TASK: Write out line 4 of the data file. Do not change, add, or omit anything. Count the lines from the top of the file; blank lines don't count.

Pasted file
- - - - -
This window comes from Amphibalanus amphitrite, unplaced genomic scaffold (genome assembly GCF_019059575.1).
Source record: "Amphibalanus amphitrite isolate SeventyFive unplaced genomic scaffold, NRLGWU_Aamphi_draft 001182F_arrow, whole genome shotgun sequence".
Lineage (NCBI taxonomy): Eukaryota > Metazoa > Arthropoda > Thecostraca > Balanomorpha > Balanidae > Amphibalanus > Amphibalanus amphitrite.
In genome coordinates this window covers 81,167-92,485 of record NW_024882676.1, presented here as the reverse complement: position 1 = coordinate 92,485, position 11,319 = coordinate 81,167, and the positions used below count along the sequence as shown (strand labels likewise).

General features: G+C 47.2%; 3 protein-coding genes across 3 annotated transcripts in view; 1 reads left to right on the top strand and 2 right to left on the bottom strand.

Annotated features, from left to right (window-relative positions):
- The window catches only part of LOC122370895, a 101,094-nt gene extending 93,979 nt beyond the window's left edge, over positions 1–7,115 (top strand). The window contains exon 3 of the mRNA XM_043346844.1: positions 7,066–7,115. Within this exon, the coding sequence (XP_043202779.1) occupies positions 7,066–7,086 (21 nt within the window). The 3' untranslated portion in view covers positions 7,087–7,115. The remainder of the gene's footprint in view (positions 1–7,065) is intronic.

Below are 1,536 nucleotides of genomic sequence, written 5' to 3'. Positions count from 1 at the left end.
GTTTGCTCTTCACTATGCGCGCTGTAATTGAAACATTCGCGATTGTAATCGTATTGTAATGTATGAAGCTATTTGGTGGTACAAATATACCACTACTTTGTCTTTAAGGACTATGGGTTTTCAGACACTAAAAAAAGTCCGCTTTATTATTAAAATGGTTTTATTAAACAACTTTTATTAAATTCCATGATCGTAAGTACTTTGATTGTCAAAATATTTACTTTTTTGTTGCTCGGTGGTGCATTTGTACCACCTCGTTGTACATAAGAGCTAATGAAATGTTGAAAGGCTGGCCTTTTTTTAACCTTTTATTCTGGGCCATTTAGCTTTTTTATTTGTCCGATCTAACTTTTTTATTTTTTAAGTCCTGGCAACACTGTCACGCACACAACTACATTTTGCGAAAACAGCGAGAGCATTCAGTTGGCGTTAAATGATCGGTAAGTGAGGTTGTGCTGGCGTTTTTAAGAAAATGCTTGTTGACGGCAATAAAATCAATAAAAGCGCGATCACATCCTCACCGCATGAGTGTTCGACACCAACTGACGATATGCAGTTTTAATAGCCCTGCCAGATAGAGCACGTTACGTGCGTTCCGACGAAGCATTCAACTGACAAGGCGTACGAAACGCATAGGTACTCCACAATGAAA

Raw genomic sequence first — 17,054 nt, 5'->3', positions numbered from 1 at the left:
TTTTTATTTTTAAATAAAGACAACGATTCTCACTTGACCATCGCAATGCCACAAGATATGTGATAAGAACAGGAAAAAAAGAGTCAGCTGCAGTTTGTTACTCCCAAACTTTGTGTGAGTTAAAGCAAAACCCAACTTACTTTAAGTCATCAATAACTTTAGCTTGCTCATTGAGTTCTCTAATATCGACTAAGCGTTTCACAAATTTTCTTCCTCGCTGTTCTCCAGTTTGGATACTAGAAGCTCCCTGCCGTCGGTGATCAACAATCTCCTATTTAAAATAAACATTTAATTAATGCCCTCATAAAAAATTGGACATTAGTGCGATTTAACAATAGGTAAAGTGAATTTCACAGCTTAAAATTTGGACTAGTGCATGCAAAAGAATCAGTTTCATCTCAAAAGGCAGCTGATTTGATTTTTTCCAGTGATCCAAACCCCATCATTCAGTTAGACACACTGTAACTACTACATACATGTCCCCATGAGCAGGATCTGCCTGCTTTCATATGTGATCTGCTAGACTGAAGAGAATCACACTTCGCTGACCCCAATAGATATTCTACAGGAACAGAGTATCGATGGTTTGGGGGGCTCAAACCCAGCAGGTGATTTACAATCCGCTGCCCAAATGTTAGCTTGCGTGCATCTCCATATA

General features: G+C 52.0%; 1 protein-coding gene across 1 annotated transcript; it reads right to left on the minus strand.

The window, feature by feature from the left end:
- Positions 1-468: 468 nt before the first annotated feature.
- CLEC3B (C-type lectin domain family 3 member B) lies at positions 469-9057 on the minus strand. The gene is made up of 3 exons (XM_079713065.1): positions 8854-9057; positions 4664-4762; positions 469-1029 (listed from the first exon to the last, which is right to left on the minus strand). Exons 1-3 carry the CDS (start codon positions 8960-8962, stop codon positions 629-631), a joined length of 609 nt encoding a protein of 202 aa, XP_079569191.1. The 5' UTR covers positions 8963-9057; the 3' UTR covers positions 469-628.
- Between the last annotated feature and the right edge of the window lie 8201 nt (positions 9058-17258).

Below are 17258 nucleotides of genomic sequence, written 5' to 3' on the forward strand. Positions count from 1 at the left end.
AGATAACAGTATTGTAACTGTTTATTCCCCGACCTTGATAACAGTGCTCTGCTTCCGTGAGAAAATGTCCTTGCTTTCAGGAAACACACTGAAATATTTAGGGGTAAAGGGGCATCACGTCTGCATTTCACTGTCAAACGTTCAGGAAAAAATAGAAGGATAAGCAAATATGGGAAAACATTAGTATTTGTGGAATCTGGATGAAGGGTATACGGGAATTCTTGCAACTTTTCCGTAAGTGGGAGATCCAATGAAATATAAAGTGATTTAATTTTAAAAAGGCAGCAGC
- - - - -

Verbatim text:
In genome coordinates this window covers 81,167-92,485 of record NW_024882676.1, presented here as the reverse complement: position 1 = coordinate 92,485, position 11,319 = coordinate 81,167, and the positions used below count along the sequence as shown (strand labels likewise).